(37) In support of his contention that sub-section (5) of S. 8 of the Act has no application where the landlord seeks possession of the premises for his own use and occupation stating also that the premises requires reconstruction or repairs, Mr. Sundarswamy has placed reliance on Ramniklal Pitambardas v. Indradaman Amratlal, reported in : [1964]8SCR1 . In that case their Lordships were required to consider the provisions of cls. (g) and (hh) of S. 13(1) of the Bombay Rents, Hotel and Lodging House Rates Control Act (57 of 1947) and to determine whether the application of the landlord really fell under clause (g) or under clause (hh) of sub-section (1) of S. 13 of that Act. These clauses which have been quoted in their judgment are as follows:

'13 (1)(g) that the premises are reasonably and bona fide required by the landlord for occupation by himself or by any person for whose benefit the premises are held or where the landlord is a trustee of a public charitable trust that the premises are required for occupation for the purposes of the trust;'

'(hh) that the premises consist of not more than two floors and are reasonably and bona fide required by the landlord for the immediate purpose of demolishing them and such demolition is to be made for the purpose of erecting new building on the premises, sought to be demolished.'

The question was whether the application made by the landlord as already stated, came under clause (g) or clause (hh) of sub-section (1) of S. 13 of that Act. Their Lordships stated that the application really fell under clause (g) of that section. There also it was contended that those two clauses are mutually exclusive, and, therefore, the landlord cannot take advantage of clause (g) when his case falls under clause (hh)--a contention similar to the one raised by Mr. Gopal.

(38) Their Lordships held that the case of the landlord really falls under clause (g) of S. 13(1) of the Act 57 of 1947, and gave reason for their conclusion. Their Lordships further stated that the landlord's right under ordinary law is restricted in the special circumstances prevailing in regard to the availability of accommodation and the incidental abuse of those circumstances by landlords in demanding unjustifiably high rents. The contentions that when the landlord seeks possession of the house, he should occupy it as it is without any alteration, was rejected by their Lordships. They have pointed out that there is no prohibition in the Act that the landlord must occupy the house as it is without either repairing or altering the same, and stated:

'There is, therefore, no reason why restrictions not mentioned in the grounds be read into them' It was further stated by their Lordships that when the landlord bona fide needs to occupy the premises, he would be justified in occupying them after making the necessary alterations in the premises so as to suit his needs and that it cannot be justifiably be contended that the landlord must occupy the identical building which the tenant occupies. They further stated that there is no ground or justification to give such a narrow construction either to the word 'premises' or to the word 'occupies'. Their Lordships then pointed out that the provisions of clause (hh) which have been quoted above apply to cases where the landlord does not require the premises for his own occupation but requires them for erecting a new building which is to be let out to tenants. And in support of that conclusion, their Lordships referred to the various provisions of the Act and finally held:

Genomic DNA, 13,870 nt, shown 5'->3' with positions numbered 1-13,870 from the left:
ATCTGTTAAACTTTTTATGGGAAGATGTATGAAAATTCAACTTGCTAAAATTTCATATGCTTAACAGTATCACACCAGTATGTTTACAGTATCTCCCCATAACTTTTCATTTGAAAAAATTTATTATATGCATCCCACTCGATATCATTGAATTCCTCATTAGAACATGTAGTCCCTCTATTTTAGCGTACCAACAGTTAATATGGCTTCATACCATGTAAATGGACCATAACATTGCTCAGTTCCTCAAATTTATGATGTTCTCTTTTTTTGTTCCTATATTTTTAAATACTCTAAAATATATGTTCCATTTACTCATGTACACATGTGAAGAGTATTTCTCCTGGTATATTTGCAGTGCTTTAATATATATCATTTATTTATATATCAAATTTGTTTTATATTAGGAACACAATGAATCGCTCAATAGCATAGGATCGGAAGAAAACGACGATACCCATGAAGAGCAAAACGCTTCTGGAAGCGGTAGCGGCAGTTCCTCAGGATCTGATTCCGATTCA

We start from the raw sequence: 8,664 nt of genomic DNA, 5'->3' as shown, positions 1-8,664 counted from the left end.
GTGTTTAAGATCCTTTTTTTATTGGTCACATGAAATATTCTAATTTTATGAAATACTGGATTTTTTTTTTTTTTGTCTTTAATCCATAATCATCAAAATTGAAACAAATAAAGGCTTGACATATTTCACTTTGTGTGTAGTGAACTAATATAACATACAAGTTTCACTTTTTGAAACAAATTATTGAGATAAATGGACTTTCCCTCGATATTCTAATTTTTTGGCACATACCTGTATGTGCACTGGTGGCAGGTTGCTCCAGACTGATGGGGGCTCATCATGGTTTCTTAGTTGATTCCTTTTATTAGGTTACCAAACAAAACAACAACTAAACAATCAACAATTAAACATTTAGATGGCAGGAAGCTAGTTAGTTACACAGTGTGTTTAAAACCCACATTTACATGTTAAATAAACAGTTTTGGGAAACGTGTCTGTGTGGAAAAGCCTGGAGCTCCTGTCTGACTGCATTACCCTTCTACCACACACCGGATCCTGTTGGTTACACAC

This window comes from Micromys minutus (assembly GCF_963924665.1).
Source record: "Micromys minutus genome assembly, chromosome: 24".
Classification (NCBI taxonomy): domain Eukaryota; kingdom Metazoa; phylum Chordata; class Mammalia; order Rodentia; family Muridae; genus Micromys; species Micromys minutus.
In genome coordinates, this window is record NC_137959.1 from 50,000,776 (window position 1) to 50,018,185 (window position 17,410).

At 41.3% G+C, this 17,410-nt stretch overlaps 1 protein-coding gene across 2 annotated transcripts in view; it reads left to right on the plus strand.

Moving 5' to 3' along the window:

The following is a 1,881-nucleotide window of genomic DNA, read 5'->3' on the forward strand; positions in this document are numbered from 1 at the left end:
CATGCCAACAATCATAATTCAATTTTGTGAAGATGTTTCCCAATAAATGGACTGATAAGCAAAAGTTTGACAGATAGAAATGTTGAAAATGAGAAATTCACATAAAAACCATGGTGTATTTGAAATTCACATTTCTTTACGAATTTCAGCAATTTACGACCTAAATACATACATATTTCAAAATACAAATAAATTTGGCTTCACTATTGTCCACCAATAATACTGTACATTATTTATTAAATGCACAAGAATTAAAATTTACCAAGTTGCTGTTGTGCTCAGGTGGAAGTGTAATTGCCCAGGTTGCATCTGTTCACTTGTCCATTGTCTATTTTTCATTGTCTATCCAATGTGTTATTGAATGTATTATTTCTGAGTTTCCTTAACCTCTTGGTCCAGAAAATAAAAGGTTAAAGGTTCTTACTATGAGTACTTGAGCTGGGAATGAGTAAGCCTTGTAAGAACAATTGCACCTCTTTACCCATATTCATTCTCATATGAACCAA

'These provisions clearly establish that the provisions of clause (hh) apply when the landlord desires to demolish the premises for the purpose of erecting a new building on the premises for being let to tenants.'

(39) In my opinion for the same reasons, the provisions of sub-section (5) of S. 8 of the Act must similarly be interpreted, i.e., when the landlord seeks possession of the premises for repairs or reconstruction, then the repairs or reconstruction are intended for letting out the premises to tenants.

(40) There are similar provisions embodied in cls. (a), (b) and (c) of sub-section (5) of S. 8 of the Act. If the tenant is sought to be evicted on the ground mentioned in clause (ix) of sub-section (2) of S. 8 of the Act, then he must be given all the benefits mentioned in sub-section (5) of S. 8 of the Act, and not otherwise. Therefore, in my opinion, once the landlord establishes that he bona fide requires the premises of his occupation, he is entitled to recover possession thereof from the tenant in view of the provisions of clause (c) of sub-section (3) of S. 8 of the Act, irrespective of the fact whether he would occupy the premises without making any alterations to them or after effecting necessary alterations or reconstruction. If so, the contention of Mr. Gopal that the learned District Judge was in error in not giving to the tenant the benefit of the provisions of sub-section (5) of S. 8 of the Act, cannot be entertained.

(41) Mr. Sundaraswamy then relied upon a decision of the House of Lords in Matthew's James McKenna v. Porter Motors Ltd. 1956 AC 688. The facts of that case have been stated by their Lordships as follows:

'By S. 24 of the Tenancy Act, 1948, of New Zealand :

'(1) An order for the recovery of possession of any...... urban property........may........ be made on one or more of the grounds following... (h)... that the premises are reasonably required by the landlord.. for his.. own occupation... (m) That the premises are reasonably required by the landlord for demolition or reconstruction,. Where (in the circumstances of the present case) a year's notice to quit has been given under S. 25 of the Act an order may be made under S. 24(1)(h) although the landlord does not offer alternative accommodation to the tenant, whereas paragraph (m) is available to the landlord only if he offers suitable accommodation.